Patients commonly bring multidrug-resistant organisms (MDROs) on their hands when they are discharged from a hospital to a post-acute care facility and then they acquire more MDROs during their time there, according to an article published online by JAMA Internal Medicine.
MDROs are increasingly prevalent at post-acute care facilities because of contact between health care workers, the environment and patients, who are encouraged to be mobile outside their rooms. Patients’ hands come into contact with surfaces, health care workers’ hands and other patients in these post-acute care facilities.
Lona Mody, M.D., M.Sc., of the University of Michigan Medical School, Ann Arbor, and coauthors evaluated baseline, new acquisitions and duration of MDROs on the hands of patients newly admitted to post-acute care facilities from acute care hospitals.
The study followed 357 patients (54.9 percent female with an average age of 76 years). The dominant hands of patients were swabbed at baseline when they were enrolled in a post-acute care facility, at day 14 and then monthly for up to 180 days or until discharge.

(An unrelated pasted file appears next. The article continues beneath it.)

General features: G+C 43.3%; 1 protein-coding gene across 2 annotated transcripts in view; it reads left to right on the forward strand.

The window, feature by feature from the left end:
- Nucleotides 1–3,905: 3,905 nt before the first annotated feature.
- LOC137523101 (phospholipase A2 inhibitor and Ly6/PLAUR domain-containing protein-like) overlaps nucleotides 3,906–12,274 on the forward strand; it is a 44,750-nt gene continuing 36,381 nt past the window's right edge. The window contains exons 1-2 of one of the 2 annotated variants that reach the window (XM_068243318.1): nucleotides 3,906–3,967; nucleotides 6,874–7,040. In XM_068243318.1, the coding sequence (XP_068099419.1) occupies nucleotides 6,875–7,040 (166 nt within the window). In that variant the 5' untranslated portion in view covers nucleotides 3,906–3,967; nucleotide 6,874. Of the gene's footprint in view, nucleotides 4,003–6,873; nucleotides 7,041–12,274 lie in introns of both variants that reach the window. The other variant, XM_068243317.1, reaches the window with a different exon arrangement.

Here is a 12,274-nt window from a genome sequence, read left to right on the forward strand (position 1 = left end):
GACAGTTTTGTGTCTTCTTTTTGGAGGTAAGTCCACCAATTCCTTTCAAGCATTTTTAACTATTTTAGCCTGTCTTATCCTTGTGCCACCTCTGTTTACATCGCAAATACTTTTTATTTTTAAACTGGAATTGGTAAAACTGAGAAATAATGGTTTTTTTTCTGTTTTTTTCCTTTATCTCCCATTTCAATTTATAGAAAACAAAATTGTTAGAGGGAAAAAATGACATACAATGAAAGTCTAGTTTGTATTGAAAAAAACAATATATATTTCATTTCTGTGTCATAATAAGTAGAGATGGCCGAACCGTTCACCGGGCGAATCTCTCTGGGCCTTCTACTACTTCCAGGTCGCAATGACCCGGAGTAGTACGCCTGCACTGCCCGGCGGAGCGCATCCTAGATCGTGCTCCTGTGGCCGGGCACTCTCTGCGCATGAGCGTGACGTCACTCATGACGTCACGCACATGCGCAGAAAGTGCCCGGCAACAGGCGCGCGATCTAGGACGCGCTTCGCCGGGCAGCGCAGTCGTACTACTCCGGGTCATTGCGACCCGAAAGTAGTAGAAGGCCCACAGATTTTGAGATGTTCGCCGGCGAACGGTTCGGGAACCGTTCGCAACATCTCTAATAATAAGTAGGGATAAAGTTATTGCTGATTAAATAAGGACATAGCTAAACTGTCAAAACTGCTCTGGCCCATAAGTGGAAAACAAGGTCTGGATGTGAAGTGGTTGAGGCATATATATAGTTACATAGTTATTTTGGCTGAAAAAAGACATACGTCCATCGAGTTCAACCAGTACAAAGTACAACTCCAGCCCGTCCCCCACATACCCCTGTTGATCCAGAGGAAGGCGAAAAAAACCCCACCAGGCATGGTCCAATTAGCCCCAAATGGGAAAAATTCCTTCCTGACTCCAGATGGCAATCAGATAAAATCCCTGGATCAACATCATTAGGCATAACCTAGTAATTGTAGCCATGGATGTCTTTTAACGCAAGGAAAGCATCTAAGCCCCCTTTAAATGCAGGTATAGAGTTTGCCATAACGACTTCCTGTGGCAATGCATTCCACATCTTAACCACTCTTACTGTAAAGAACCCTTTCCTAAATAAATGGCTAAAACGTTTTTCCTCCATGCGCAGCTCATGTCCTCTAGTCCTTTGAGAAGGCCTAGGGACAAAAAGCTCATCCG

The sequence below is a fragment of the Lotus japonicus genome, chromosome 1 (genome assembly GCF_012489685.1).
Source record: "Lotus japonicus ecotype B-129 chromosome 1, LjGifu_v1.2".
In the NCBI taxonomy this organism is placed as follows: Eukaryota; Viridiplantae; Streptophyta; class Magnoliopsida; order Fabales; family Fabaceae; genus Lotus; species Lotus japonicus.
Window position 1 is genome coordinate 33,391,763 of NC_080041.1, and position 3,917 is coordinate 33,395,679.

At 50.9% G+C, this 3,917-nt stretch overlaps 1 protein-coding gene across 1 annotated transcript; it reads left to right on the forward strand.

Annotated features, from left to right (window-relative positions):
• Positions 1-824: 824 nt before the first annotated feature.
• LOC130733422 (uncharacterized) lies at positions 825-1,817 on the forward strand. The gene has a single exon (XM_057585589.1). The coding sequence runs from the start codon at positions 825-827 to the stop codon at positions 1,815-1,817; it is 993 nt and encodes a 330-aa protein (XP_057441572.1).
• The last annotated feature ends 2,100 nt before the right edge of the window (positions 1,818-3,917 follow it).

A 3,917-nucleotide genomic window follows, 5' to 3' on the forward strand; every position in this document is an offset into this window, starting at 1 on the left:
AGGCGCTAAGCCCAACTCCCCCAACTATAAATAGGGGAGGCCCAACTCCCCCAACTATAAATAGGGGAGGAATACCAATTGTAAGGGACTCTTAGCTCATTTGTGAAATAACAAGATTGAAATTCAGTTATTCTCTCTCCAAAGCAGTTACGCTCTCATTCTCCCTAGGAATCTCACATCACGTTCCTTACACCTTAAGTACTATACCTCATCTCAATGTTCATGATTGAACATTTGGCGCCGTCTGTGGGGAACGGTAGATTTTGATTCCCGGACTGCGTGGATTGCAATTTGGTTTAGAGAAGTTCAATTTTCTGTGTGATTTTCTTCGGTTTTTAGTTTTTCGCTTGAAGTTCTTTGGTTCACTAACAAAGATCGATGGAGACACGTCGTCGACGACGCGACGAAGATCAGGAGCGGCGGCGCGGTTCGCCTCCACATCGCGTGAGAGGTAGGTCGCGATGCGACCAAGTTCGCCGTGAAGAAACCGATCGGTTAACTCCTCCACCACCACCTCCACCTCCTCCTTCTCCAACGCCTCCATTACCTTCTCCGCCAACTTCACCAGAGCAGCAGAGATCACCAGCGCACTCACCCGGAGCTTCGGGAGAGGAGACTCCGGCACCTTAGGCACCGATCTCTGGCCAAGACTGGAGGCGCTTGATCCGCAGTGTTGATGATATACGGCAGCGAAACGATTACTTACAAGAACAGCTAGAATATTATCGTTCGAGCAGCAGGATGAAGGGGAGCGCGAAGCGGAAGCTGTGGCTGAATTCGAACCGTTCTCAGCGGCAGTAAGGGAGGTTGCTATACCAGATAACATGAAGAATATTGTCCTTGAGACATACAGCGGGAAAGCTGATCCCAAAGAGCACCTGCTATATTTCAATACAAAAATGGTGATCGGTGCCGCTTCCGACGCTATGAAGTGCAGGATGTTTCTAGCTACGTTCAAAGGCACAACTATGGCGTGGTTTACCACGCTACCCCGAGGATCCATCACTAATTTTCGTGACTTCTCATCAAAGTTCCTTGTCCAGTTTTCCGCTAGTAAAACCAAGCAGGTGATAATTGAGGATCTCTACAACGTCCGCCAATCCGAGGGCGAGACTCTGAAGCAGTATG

The study found:
- Nearly one-quarter (86 of 357) of patients had at least one MDRO on their hands when they were discharged from the hospital to the post-acute care facility.
- During follow-up, 34.2 percent of patients’ hands (122 of 357) were colonized with an MDRO and 10.1 percent of patients (36 of 357) newly acquired one or more MDROs.
- Overall, 67.2 percent of MDRO-colonized patients (82 of 122) remained colonized at discharge.
“Owing to PAC [post-acute care] patients’ increased mobility and interaction with the environment, health care workers and other patients, we believe that it is even more important to implement routines that enforce washing of patients’ hands than in the acute care setting,” the study concludes.